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6 characteristics of high-quality creep feeds for piglets

Important points to consider before buying your next batch of creep feed for your suckling piglets.

Piglet Eating (1)
Dusan Petkovic |

Before you buy your next batch of creep feed for your suckling piglets, you may want to consider the following points. These are based on my experiences, and they can be a good starting point for a long discussion with your nutritionist or nutrition supplier.

1. Who designed the feed?

In general, creep feeds – and all piglet feeds for that matter – are classified as sensitive or complex. This means a highly qualified nutritionist is required to design them for a specific purpose. In the case of a creep feed, it matters a lot whether weaning age is at 21 versus 28 days.

2. Cooked cereals or not?

Piglets still suckling the sow have an immature digestive system when it comes to starch digestion. Thus, offering them easily digested starch (cooked) will help them utilize most of it instead of excreting it. However, not all cereals offer the same degree of benefits when cooked.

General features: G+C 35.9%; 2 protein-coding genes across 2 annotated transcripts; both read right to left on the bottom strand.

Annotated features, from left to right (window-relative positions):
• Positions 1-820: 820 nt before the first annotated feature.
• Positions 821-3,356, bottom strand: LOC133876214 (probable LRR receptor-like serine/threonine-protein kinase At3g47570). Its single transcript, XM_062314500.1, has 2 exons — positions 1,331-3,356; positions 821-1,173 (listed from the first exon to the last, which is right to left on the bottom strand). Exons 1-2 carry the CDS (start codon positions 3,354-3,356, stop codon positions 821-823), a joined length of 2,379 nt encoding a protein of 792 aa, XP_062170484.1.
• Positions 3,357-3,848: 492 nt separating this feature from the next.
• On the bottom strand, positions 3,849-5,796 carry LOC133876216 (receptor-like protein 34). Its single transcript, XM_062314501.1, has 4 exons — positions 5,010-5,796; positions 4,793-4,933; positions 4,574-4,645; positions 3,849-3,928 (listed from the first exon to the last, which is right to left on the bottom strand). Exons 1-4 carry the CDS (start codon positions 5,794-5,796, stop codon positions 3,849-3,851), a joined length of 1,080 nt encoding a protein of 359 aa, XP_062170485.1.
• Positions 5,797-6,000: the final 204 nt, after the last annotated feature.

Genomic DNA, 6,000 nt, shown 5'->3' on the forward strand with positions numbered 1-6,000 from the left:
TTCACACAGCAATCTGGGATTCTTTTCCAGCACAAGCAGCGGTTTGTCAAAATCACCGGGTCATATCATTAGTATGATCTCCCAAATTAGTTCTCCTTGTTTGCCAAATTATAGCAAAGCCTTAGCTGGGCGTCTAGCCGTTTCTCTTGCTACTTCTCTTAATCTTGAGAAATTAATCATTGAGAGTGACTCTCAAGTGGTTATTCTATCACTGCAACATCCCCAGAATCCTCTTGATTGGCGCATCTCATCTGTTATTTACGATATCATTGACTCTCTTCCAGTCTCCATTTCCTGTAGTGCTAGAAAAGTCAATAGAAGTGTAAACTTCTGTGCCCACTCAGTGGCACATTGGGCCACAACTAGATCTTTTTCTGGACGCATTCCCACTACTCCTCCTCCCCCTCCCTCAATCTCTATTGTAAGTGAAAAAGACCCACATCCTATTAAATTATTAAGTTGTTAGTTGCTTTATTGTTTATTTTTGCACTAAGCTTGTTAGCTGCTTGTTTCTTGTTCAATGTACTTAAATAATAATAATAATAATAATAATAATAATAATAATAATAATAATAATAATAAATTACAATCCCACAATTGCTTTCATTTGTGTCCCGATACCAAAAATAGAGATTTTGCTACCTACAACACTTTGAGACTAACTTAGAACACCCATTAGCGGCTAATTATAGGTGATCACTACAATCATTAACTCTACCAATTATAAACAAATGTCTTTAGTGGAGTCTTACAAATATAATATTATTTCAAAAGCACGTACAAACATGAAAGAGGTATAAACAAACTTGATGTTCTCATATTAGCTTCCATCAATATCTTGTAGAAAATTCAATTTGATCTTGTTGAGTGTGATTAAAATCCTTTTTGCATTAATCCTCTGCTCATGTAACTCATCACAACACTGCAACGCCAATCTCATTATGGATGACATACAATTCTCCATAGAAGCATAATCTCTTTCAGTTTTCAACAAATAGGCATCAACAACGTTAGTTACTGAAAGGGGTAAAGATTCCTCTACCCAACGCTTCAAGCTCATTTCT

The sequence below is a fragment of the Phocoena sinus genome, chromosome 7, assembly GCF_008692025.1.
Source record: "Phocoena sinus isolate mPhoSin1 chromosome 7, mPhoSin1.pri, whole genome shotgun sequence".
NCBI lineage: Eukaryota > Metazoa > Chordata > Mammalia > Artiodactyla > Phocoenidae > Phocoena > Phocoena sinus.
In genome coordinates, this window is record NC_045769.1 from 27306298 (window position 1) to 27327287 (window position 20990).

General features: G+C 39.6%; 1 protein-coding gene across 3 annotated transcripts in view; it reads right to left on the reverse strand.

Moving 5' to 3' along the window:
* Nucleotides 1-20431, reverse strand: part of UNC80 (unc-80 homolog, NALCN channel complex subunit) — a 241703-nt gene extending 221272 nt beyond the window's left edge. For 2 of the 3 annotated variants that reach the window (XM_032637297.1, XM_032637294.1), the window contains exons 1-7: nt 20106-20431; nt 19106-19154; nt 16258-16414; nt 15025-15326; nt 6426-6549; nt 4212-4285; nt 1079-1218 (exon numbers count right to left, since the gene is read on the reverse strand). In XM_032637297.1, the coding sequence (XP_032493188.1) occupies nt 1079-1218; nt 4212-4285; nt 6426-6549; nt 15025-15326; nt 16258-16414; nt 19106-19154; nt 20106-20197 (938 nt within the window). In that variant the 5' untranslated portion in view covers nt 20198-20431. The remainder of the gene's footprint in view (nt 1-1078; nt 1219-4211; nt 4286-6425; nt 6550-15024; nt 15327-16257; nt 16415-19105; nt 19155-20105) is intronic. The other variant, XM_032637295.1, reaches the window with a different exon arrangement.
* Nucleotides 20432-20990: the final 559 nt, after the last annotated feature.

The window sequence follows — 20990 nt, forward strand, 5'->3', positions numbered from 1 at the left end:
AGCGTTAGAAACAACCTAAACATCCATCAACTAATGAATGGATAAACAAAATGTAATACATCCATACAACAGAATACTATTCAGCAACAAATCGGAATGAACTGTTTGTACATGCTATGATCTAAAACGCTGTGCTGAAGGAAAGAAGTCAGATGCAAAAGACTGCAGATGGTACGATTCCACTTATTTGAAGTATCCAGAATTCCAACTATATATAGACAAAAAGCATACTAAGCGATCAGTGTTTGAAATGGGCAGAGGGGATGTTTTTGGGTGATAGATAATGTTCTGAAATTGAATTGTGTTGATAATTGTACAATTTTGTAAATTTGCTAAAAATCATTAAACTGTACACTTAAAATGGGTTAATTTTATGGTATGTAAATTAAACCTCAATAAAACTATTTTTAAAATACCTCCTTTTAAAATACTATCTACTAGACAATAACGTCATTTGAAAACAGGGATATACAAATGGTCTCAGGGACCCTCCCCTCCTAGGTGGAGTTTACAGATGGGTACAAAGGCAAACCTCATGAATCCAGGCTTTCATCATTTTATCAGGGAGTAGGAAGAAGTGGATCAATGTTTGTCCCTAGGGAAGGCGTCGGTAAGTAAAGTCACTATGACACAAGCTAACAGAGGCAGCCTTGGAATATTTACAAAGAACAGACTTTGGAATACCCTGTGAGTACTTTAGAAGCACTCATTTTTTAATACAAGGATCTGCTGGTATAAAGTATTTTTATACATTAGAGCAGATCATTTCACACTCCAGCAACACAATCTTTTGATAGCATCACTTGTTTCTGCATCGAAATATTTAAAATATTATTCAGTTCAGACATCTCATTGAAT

3. Soybeans?

Depending on weaning age, and other factors, including the presence of immunoglobulins in the feed, the level of normal soybean meal can vary from 0% up to 20%. Of course, extruded full-fat soybeans remain a personal favorite, but they are not always available. Instead, other more refined soybean protein products are usually more commercially available.

4. Additives, yes or no?

Let's say it: Piglets suckling their mothers do not need much in terms of extra additives. There is limited research on the topic, and feeds I have designed with only the bare minimum always outperformed other top-heavy products.

5. Pellets or meal?

I like both, and so do piglets. However, marketing and local preferences also have a say on this matter, and they should be taken into account. If pelleted, then it should be appetizing in terms of smell, or otherwise pigs will not approach them easily. If meal, it needs to be tacky (fatty) and tasty (sweet, most likely).

6. Brown or white bag?

Sometimes we buy the bag design and forget piglets eat the contents. As we all know a fancy designer bag does not guarantee the feed will perform as advertised, and vice versa. However, a strong and plastic-lined bag is required to ensure feed remains fresh and well protected. I prefer kraft brown bags, but my customers like the white ones.

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